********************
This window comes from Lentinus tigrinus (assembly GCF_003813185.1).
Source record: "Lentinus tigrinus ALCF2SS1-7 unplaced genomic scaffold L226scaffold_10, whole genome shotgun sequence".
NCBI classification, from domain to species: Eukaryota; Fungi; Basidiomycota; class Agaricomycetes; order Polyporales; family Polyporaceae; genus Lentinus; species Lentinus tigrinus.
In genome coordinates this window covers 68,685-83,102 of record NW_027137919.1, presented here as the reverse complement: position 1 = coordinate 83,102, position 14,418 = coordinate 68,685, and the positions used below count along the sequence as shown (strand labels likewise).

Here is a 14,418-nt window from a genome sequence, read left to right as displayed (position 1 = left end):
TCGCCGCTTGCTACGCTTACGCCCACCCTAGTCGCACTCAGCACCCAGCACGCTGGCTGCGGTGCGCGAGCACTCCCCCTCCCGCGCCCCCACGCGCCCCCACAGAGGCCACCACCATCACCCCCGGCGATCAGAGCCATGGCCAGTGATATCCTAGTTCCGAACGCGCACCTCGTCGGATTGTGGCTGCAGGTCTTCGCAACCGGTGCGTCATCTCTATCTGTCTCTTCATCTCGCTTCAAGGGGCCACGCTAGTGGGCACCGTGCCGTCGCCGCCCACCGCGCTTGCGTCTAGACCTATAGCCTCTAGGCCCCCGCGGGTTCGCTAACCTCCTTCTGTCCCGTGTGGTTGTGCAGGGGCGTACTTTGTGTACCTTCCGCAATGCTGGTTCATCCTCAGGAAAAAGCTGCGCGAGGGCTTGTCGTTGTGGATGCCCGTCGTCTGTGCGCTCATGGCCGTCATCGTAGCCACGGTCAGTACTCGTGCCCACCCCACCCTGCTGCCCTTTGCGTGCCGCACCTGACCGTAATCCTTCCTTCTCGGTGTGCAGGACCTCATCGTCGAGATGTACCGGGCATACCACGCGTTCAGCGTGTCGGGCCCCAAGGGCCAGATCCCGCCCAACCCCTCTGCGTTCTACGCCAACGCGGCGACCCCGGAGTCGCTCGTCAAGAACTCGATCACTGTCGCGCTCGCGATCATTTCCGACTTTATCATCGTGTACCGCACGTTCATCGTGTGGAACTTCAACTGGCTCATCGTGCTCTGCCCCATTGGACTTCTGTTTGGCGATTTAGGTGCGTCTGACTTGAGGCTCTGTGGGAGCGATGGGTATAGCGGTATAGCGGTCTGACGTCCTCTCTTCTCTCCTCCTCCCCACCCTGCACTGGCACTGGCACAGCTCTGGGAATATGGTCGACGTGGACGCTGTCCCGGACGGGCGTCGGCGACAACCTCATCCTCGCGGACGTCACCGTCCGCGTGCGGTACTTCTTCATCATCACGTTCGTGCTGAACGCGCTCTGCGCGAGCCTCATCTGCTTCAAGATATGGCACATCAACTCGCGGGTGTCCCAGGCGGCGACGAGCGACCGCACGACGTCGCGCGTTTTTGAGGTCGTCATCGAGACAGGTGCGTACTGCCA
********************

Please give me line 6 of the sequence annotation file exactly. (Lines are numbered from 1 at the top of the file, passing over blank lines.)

TCGCCGCTTGCTACGCTTACGCCCACCCTAGTCGCACTCAGCACCCAGCACGCTGGCTGCGGTGCGCGAGCACTCCCCCTCCCGCGCCCCCACGCGCCCCCACAGAGGCCACCACCATCACCCCCGGCGATCAGAGCCATGGCCAGTGATATCCTAGTTCCGAACGCGCACCTCGTCGGATTGTGGCTGCAGGTCTTCGCAACCGGTGCGTCATCTCTATCTGTCTCTTCATCTCGCTTCAAGGGGCCACGCTAGTGGGCACCGTGCCGTCGCCGCCCACCGCGCTTGCGTCTAGACCTATAGCCTCTAGGCCCCCGCGGGTTCGCTAACCTCCTTCTGTCCCGTGTGGTTGTGCAGGGGCGTACTTTGTGTACCTTCCGCAATGCTGGTTCATCCTCAGGAAAAAGCTGCGCGAGGGCTTGTCGTTGTGGATGCCCGTCGTCTGTGCGCTCATGGCCGTCATCGTAGCCACGGTCAGTACTCGTGCCCACCCCACCCTGCTGCCCTTTGCGTGCCGCACCTGACCGTAATCCTTCCTTCTCGGTGTGCAGGACCTCATCGTCGAGATGTACCGGGCATACCACGCGTTCAGCGTGTCGGGCCCCAAGGGCCAGATCCCGCCCAACCCCTCTGCGTTCTACGCCAACGCGGCGACCCCGGAGTCGCTCGTCAAGAACTCGATCACTGTCGCGCTCGCGATCATTTCCGACTTTATCATCGTGTACCGCACGTTCATCGTGTGGAACTTCAACTGGCTCATCGTGCTCTGCCCCATTGGACTTCTGTTTGGCGATTTAGGTGCGTCTGACTTGAGGCTCTGTGGGAGCGATGGGTATAGCGGTATAGCGGTCTGACGTCCTCTCTTCTCTCCTCCTCCCCACCCTGCACTGGCACTGGCACAGCTCTGGGAATATGGTCGACGTGGACGCTGTCCCGGACGGGCGTCGGCGACAACCTCATCCTCGCGGACGTCACCGTCCGCGTGCGGTACTTCTTCATCATCACGTTCGTGCTGAACGCGCTCTGCGCGAGCCTCATCTGCTTCAAGATATGGCACATCAACTCGCGGGTGTCCCAGGCGGCGACGAGCGACCGCACGACGTCGCGCGTTTTTGAGGTCGTCATCGAGACAGGTGCGTACTGCCA